Alternative Investment Instruments

In: Business and Management

Submitted By kurry
Words 7807
Pages 32
Alternative Investment Instruments
Fin 460, Section - 2

Karishma Rahman - 1330090
Rumman Rahman - 1320142
A.S.M Asadul Haque - 1231001
Abdullah Al Masud - 1210380
Imtiaz Ahmed - 1220812
2015

Table of Contents Introduction 1 Identification of Alternative Instruments 2  Art 2 History 2 Characteristics and details 3 Prospects in Bangladesh 5  Gold 6 History 6 Characteristics and details 7 Prospect in Bangladesh 9  Real Estate 10 History 10 Characteristics and details 11 Prospects in Bangladesh 13  Private Equity 14 History 15 Characteristics and details 15 Prospects in Bangladesh 17  Venture Capital 18 History 19 Characteristics and details 19 Prospects in Bangladesh 21 Conclusion 22 References 23

Introduction

As volatile as the stock market can be, many investors have been looking into safer ways to invest their money. So, “alternative investments” have become increasingly popular. An alternative investment is any investment other than the three traditional asset classes: stocks, bonds and cash. These alternatives don’t take the place of those more traditional assets. Investors shouldn’t sell their stocks, cash out their savings accounts and put all their money in these less traditional options. Most financial experts agree that alternative investments are best when used to diversify financial portfolios. In other words, instead of putting all of the money in stocks put some in stocks, some in bonds and some in alternative investments like hedge funds, private equity or even fine art and wine.

Historically, many of these alternative investments have been more popular among high-net-worth individuals and institutional investors, such as private endowments. That’s because many alternative investments require larger initial investments than stocks or bonds. Also, while it may not be the case…...

Similar Documents

Diamonds as an Alternative Investment

...| Are diamonds investor’s best friend? | Study on polished diamonds as an alternative investment. | | Presented by:Daria GoldobinaStudent number:080006193Supervised by:Anh L. TranIn partial fulfilment of the:BSc Business Studies, Cass Business SchoolDate:24th March 2011I certify that I have complied with the guidelines on plagiarism outlined in the Course Handbook in the production of this dissertation and that it is my own, unaided work.Signature:__________________________________________ | | This work is dedicated to the memory of my beloved grandfather Ivan Smolin. He was a sweet, kind and sensitive man who devoted his life to studying precious stones and metals. He enriched my life with passion to beauty. If God wanted us to bend over he'd put diamonds on the floor Joan Rivers Contents Acknowledgements 3 Executive summary 7 I Introduction 10 Ground for discussion 10 Objectives 10 Methodology 11 II Literature review and hypothesis development 12 Overview 12 Introduction 12 History of diamonds 12 Industry structure 13 DeBeers cartel 15 Diamond valuation 16 Diamond valuation process 16 Determinants of diamond prices 18 Diamond as an investment 19 Types of investment 19 Problems associated with investing in diamonds 20 Benefits associated with investing in diamonds 20 Alternatives to investing in diamonds 23 Hypothesis development 25 III Methodology 26 Data collection 26 Primary......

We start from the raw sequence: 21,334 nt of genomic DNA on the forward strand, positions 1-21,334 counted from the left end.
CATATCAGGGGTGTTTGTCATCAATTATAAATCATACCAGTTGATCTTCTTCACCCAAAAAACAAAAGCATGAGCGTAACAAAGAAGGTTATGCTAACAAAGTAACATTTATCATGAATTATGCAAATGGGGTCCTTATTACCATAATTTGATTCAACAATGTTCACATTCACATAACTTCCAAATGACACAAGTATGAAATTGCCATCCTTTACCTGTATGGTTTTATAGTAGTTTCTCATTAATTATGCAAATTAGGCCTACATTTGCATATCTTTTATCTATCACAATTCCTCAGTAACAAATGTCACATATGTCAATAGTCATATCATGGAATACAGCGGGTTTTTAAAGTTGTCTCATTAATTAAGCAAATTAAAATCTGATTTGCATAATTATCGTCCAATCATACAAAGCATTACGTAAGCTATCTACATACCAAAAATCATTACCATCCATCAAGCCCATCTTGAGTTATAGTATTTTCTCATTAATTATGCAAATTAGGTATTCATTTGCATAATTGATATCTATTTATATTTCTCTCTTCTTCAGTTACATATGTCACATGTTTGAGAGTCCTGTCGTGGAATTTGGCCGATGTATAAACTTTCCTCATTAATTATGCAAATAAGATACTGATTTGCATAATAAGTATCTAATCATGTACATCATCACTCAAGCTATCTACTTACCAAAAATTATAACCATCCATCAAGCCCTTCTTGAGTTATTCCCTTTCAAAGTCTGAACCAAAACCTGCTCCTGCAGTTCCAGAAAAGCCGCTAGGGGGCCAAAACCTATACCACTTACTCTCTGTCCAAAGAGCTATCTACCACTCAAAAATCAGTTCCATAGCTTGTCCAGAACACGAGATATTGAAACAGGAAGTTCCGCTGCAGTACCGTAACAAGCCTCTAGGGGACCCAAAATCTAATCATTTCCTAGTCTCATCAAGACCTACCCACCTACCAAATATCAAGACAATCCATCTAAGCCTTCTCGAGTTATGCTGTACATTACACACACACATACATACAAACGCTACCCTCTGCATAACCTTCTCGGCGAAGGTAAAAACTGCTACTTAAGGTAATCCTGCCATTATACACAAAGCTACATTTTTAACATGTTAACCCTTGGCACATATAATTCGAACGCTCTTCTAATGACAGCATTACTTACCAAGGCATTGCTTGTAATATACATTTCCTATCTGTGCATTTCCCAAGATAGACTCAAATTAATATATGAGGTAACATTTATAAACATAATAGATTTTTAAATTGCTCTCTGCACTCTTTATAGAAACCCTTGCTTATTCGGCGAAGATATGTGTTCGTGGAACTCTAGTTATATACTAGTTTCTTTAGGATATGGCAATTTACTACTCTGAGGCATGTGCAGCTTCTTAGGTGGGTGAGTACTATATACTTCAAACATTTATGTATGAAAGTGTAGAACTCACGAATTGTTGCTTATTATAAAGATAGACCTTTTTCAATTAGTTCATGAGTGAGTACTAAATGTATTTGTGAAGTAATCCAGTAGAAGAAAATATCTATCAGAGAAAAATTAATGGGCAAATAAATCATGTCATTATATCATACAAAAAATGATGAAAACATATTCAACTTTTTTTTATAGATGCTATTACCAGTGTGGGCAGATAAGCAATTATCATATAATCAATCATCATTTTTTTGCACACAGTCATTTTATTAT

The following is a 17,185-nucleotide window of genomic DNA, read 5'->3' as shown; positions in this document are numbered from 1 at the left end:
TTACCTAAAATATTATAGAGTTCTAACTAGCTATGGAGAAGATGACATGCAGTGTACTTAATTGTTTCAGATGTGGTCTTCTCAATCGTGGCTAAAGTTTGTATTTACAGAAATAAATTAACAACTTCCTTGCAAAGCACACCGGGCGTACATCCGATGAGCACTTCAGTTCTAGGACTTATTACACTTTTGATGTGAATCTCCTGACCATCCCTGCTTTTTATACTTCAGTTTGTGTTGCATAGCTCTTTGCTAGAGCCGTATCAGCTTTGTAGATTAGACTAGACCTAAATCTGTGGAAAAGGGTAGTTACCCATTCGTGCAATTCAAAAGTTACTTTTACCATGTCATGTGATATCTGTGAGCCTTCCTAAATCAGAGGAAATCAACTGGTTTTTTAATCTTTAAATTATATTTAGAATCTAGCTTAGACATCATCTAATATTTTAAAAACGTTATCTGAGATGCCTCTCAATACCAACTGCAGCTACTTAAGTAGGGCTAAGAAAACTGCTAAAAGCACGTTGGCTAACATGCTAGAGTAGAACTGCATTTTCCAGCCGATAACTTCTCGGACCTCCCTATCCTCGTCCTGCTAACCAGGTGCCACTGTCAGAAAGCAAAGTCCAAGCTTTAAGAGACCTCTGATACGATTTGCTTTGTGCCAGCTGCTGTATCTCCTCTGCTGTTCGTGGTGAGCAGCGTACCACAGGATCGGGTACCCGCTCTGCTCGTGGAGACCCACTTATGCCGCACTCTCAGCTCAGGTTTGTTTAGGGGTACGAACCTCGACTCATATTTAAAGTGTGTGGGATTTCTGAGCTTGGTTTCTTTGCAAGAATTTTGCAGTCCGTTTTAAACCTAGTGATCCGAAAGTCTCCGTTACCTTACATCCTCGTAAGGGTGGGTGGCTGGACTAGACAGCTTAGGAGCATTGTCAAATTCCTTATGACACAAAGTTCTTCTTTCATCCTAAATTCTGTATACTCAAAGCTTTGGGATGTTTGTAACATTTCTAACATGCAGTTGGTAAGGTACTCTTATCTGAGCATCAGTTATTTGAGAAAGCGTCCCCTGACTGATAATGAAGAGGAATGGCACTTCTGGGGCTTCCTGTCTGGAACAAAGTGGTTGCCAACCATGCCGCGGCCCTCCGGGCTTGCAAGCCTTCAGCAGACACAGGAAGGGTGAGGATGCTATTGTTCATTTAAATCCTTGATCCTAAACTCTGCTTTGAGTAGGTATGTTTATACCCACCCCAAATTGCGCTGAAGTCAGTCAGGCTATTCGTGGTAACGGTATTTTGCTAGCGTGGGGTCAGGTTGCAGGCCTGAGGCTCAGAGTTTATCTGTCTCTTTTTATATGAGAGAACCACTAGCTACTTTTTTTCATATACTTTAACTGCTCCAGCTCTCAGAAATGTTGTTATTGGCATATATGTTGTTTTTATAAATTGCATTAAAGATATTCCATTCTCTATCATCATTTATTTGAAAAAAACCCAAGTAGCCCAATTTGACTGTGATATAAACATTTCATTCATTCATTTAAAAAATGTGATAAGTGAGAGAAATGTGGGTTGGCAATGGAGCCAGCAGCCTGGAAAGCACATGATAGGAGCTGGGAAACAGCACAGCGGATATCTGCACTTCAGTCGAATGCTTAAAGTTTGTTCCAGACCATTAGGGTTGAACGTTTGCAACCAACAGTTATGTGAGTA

Words: 19903 - Pages: 80

Alternative Investments

...| Alternative Investment Project | | | | | | | | Content Page: Content | Page | Cover Page | 1 | Content Page | 2 | Executive Summary | 3 | Introduction | 3 | Content of Project | 4 | Conclusion | 9 | Recommendation | 9 | Appendix | 10 | Assignments of work | 19 | Executive Summary: The purpose of the report is to do an in-depth investigation, study and analysis on alternative investments. From the various alternative investments, our team of analyst chose commodities, variable annuities and hedge funds as our subject of interest for the study. Each financial product has its own aims as to cater to the different investment goals to meet the needs of investors. Thus, just by looking at the basis on expensiveness and tax-efficiency, and then from selecting the better one is unwise. We have to look at the overall picture and considering other indispensable factors like risks, liquidity, asset allocation which are equally important. Therefore, our basis of evaluation comprises of various important factors so as to make a robust analysis. Firstly, commodities are a highly demanded investment which is traded using options and futures contract.. Moreover, they are also an element of diversification that investors can lower their vulnerability to market volatility. Despite its high volatility in its prices, it managed to gain a higher return as compared to stocks and bonds. As commodities have a low correlation with bonds...

Words: 6449 - Pages: 26

Financial Instruments

...Financial Instruments in Cohesion Policy 2014-2020 COHESION POLICY 2014-2020 The European Commission adopted legislative proposals for cohesion policy for 2014-2020 in October 2011 This factsheet is one in a series highlighting key elements of the future approach Table of contents What is the aim? What is proposed? What has changed from 2007-2013? What are the practical effects? Cohesion Policy Financial instruments represent a resource-efficient way of deploying cohesion policy resources in pursuit of the Europe 2020 Strategy objectives. Targeting projects with potential economic viability, financial instruments provide support for investments by way of loans, guarantees, equity and other risk-bearing mechanisms including policy-based guarantees for the European Social Fund (ESF), possibly combined with interest rate subsidies or guarantee fee subsidies within the same operation. Besides the obvious advantages of recycling funds over the long term, financial instruments help to mobilise additional public or private co-investments in order to address market failures in line with Europe 2020 and cohesion policy priorities. Their delivery structures entail additional expertise and know-how, which helps to increase the efficiency and effectiveness of public resource allocation. Moreover, these instruments provide a variety of incentives to better performance, including greater financial discipline at the level of supported projects. Financial instruments have been...